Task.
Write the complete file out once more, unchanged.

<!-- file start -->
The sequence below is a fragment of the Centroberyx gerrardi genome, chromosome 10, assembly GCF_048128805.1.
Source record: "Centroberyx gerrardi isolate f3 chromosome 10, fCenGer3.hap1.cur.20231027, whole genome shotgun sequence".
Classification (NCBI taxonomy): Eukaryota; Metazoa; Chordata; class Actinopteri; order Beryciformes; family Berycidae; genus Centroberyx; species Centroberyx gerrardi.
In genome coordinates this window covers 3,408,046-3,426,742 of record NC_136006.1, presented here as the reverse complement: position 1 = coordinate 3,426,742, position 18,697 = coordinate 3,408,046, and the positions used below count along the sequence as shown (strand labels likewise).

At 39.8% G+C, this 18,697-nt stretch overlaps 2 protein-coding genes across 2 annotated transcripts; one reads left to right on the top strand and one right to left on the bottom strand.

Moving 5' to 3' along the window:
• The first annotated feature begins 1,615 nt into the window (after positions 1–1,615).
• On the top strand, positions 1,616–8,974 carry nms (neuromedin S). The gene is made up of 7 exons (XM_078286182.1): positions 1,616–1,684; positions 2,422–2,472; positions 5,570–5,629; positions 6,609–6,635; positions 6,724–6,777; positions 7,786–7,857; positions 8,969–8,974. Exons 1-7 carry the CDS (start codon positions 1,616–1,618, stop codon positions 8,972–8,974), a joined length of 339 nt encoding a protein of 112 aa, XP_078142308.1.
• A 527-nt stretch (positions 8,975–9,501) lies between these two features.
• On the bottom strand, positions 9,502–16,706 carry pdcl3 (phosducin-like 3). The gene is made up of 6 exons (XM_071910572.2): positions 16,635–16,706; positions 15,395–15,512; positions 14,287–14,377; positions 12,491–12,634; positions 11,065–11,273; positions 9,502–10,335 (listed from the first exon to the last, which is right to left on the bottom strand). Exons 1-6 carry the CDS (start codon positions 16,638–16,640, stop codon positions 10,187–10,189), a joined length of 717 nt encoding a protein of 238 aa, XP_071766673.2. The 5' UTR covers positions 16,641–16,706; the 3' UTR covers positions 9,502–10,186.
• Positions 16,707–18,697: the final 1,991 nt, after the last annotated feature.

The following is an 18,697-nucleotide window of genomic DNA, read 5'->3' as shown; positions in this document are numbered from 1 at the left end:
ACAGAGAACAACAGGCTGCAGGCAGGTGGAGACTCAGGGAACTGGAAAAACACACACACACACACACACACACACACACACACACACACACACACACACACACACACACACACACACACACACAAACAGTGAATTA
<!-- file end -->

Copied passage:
The sequence below is a fragment of the Centroberyx gerrardi genome, chromosome 10, assembly GCF_048128805.1.
Source record: "Centroberyx gerrardi isolate f3 chromosome 10, fCenGer3.hap1.cur.20231027, whole genome shotgun sequence".
Classification (NCBI taxonomy): Eukaryota; Metazoa; Chordata; class Actinopteri; order Beryciformes; family Berycidae; genus Centroberyx; species Centroberyx gerrardi.
In genome coordinates this window covers 3,408,046-3,426,742 of record NC_136006.1, presented here as the reverse complement: position 1 = coordinate 3,426,742, position 18,697 = coordinate 3,408,046, and the positions used below count along the sequence as shown (strand labels likewise).

At 39.8% G+C, this 18,697-nt stretch overlaps 2 protein-coding genes across 2 annotated transcripts; one reads left to right on the top strand and one right to left on the bottom strand.

Moving 5' to 3' along the window:
• The first annotated feature begins 1,615 nt into the window (after positions 1–1,615).
• On the top strand, positions 1,616–8,974 carry nms (neuromedin S). The gene is made up of 7 exons (XM_078286182.1): positions 1,616–1,684; positions 2,422–2,472; positions 5,570–5,629; positions 6,609–6,635; positions 6,724–6,777; positions 7,786–7,857; positions 8,969–8,974. Exons 1-7 carry the CDS (start codon positions 1,616–1,618, stop codon positions 8,972–8,974), a joined length of 339 nt encoding a protein of 112 aa, XP_078142308.1.
• A 527-nt stretch (positions 8,975–9,501) lies between these two features.
• On the bottom strand, positions 9,502–16,706 carry pdcl3 (phosducin-like 3). The gene is made up of 6 exons (XM_071910572.2): positions 16,635–16,706; positions 15,395–15,512; positions 14,287–14,377; positions 12,491–12,634; positions 11,065–11,273; positions 9,502–10,335 (listed from the first exon to the last, which is right to left on the bottom strand). Exons 1-6 carry the CDS (start codon positions 16,638–16,640, stop codon positions 10,187–10,189), a joined length of 717 nt encoding a protein of 238 aa, XP_071766673.2. The 5' UTR covers positions 16,641–16,706; the 3' UTR covers positions 9,502–10,186.
• Positions 16,707–18,697: the final 1,991 nt, after the last annotated feature.

The following is an 18,697-nucleotide window of genomic DNA, read 5'->3' as shown; positions in this document are numbered from 1 at the left end:
ACAGAGAACAACAGGCTGCAGGCAGGTGGAGACTCAGGGAACTGGAAAAACACACACACACACACACACACACACACACACACACACACACACACACACACACACACACACACACACACACACAAACAGTGAATTA